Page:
Holy Supper is a tradition of Slavic Orthodox Christians in central 
Europe and the western parts of Russia. It apparently is a practice 
introduced from Italy.
Holy Supper is a traditional lenten meal on the Eve of the Nativity 
of Our Lord (Christmas Eve). Since Christmas is preceded by forty 
days of fasting, the Holy Supper is the last meal of the fast. The 
twelve fasting foods usually served are: barley, honey, stewed 
prunes, pierogi, sauerkraut, potatoes, lima beans, garlic, Lenten 
bread, mushroom soup and salt. The meal begins with the singing of 
the Christmas troparion (a hymn) and the lighting of a candle placed in the center of the table. The candle symbolizes the star of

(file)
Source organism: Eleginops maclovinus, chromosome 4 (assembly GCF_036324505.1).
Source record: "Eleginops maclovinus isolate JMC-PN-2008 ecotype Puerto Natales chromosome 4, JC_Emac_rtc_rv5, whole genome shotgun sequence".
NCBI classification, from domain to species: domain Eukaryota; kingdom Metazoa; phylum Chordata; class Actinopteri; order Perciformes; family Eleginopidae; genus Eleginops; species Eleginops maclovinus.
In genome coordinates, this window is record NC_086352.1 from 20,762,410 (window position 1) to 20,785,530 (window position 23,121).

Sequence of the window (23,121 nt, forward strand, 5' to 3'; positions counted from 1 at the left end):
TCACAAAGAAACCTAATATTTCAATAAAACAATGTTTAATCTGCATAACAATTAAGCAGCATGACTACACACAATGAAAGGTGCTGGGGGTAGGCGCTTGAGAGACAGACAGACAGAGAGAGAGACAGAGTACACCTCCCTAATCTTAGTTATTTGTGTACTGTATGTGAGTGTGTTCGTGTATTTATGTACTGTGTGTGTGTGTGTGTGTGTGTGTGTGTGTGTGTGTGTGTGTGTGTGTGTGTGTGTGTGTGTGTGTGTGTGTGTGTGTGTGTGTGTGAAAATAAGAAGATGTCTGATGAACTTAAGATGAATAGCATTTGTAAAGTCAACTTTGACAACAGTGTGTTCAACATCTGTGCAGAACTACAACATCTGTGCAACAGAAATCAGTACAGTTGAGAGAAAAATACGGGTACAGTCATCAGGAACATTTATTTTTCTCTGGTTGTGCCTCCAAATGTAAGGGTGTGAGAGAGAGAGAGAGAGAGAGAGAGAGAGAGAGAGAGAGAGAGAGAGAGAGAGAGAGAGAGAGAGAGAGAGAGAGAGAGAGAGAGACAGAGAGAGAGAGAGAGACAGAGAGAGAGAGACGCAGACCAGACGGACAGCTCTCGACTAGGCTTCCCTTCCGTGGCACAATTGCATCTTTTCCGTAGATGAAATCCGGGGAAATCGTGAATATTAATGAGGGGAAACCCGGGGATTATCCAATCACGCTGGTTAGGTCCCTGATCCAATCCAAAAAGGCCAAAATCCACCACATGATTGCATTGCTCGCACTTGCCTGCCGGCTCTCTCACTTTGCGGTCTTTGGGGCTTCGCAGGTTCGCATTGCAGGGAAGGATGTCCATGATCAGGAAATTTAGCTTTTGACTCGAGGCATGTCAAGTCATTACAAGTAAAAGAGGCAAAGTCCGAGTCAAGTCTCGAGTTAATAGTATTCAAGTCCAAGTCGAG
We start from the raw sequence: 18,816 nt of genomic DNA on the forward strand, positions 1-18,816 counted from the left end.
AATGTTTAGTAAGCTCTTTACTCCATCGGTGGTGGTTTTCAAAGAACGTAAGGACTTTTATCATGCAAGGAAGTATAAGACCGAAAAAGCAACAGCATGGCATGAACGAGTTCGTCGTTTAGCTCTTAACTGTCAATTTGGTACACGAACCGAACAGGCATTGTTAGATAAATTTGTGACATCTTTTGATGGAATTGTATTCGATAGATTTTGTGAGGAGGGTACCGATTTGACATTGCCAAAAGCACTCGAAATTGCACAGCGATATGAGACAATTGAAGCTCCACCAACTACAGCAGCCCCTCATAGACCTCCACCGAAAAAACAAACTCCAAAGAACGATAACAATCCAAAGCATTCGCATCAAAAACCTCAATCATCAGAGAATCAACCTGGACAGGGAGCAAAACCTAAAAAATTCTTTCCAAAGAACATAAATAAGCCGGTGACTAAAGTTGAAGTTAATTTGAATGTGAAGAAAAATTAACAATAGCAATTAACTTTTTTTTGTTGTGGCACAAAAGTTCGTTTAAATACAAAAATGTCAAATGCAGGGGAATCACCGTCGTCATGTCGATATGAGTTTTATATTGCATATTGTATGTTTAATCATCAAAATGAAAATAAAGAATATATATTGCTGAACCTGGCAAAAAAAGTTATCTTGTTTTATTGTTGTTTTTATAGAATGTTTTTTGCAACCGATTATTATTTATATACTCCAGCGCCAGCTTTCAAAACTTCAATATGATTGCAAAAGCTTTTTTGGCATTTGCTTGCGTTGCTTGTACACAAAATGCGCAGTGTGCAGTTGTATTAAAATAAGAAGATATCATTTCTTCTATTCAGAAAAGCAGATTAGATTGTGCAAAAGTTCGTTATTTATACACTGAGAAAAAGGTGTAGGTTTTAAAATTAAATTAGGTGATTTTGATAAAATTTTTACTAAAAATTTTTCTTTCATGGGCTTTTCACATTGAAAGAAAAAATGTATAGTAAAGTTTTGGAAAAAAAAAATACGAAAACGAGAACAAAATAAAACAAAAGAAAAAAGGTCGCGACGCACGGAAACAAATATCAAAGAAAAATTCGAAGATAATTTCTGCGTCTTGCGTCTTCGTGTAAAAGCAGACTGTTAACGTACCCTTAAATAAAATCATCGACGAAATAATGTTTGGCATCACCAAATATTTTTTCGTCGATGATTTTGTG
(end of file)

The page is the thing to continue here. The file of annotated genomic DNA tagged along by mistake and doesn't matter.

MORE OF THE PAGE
Bethlehem.
The bread is then broken by the father of the house and given to 
everyone present. This symbolizes Christ at the Last Supper. The 
foods range from bitter to sweet to remind us of the bitterness of 
life before Christ was born and the sweetness of life which comes 
after His birth. The number 12 symbolizes the twelve apostles. When 
the meal is finished all attend the Christmas Eve vigil.